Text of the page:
Federal agencies are joining forces on a new effort to make homes healthier, which may lead to new requirements for multifamily developers.
The initiative represents a vision for addressing the nation's health and economic burdens caused by preventable hazards associated with the home. "Advancing Healthy Housing—A Strategy for Action" encourages federal agencies to take pre-emptive actions that will help reduce the number of American homes with health and safety hazards.
People in the United States spend about 70 percent of their time in a home, according to the Department of Housing and Urban Development (HUD), one of the participating agencies. Currently, millions of U.S. homes have moderate to severe physical housing problems, including dilapidated structure; roofing problems; heating, plumbing, and electrical deficiencies; water leaks and intrusion; pests; damaged paint; and high radon gas levels. These conditions are associated with a wide range of health issues, including unintentional injuries, respiratory illnesses like asthma and radon-induced lung cancer, lead poisoning, result in lost school days for children, as well as lost productivity in the labor force.
On the issue of radon, HUD issued a notice requiring testing as part of the environmental report for Federal Housing Administration-insured multifamily housing mortgage applications for new construction, significant rehabilitation, and certain refinancing programs.
The department also issued a notice to public housing agencies about the dangers of radon.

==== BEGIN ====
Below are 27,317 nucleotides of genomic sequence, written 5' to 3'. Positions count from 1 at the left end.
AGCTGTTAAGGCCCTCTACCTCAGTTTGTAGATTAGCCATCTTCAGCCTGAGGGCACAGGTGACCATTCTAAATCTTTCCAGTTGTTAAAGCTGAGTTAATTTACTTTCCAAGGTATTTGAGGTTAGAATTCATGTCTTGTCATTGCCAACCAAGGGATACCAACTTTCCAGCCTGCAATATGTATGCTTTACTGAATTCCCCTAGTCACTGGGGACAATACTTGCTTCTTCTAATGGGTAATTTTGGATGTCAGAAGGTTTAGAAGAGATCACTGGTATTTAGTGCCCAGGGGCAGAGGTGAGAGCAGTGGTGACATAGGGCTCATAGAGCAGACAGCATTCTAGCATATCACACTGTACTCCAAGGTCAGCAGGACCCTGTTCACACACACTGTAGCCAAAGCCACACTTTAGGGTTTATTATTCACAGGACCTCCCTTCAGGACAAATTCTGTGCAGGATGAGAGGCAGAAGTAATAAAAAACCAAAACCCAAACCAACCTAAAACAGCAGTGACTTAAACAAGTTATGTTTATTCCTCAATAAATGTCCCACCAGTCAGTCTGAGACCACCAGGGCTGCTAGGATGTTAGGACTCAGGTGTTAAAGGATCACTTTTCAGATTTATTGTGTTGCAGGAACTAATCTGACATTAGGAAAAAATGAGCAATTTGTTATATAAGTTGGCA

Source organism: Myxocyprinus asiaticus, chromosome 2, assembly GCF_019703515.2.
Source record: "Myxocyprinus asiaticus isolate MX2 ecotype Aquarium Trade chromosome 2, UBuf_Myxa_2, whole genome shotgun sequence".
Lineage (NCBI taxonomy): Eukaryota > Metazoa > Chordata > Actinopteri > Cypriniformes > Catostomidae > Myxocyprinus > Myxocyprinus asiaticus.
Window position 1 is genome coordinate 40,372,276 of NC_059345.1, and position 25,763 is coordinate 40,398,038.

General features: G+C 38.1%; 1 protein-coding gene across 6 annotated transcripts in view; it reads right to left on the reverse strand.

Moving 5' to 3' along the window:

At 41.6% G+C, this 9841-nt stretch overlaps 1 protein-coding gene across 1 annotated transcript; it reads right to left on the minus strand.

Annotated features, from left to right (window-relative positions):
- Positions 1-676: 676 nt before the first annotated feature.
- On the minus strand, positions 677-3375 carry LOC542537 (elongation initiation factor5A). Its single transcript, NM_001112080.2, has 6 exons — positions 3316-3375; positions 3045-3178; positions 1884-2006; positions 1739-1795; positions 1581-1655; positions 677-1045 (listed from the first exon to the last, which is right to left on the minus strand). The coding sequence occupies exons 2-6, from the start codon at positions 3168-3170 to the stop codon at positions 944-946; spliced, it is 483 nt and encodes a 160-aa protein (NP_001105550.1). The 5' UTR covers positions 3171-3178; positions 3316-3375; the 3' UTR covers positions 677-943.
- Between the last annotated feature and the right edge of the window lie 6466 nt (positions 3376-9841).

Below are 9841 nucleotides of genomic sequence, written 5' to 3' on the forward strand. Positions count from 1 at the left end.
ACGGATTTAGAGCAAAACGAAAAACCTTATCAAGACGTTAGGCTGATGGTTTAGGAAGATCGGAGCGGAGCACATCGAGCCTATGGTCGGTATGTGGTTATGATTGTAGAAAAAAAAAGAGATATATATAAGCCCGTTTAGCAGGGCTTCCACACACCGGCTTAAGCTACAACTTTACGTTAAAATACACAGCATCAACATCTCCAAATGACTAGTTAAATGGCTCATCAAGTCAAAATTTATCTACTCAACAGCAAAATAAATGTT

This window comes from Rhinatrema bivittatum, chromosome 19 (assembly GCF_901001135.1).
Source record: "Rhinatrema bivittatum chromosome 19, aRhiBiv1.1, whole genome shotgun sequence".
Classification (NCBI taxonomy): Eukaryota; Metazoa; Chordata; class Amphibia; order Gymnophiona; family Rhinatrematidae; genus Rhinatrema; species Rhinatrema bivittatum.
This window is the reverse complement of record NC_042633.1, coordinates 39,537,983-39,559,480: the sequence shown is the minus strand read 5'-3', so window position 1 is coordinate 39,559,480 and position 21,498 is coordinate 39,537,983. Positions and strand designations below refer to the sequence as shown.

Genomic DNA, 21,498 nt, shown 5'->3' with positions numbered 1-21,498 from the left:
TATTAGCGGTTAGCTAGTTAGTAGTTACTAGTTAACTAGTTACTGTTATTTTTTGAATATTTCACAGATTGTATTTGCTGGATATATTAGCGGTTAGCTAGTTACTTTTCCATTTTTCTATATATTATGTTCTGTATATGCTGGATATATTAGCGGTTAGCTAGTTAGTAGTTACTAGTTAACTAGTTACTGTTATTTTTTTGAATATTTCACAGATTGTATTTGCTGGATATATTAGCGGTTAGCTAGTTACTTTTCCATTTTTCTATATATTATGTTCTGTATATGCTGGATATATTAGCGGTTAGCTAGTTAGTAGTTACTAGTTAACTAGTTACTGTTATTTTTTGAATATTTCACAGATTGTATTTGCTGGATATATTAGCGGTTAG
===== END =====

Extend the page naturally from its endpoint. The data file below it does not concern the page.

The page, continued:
The moves were applauded by the National Center for Healthy Housing. "Radon kills more people than drunk driving each year and is the top cause of lung cancer among nonsmokers," said Rebecca Morley, executive director of the center. "Healthy housing deserves to be a national priority."
The Strategy for Action unifies, for the first time, federal action to advance healthy housing, demonstrating the connection between housing conditions and residents' health. It also promotes strategies and methods intended to reduce in-home health hazards in a cost-effective manner.
"It is clear that unhealthy and unsafe housing has an impact on the health of millions of people in the United States, which is why we must do everything we can to ensure that individuals and families have a healthy place to call home," said HUD Secretary Shaun Donovan in a statement. "Today's announcement will help the federal government unify action to controlling and preventing major housing-related exposures and hazards."
The Department of Energy, Environmental Protection Agency, Health and Human Services, and the White House Council on Environmental Quality are also involved.
For more on the Strategy for Action, visit http://healthyhomes.hud.gov.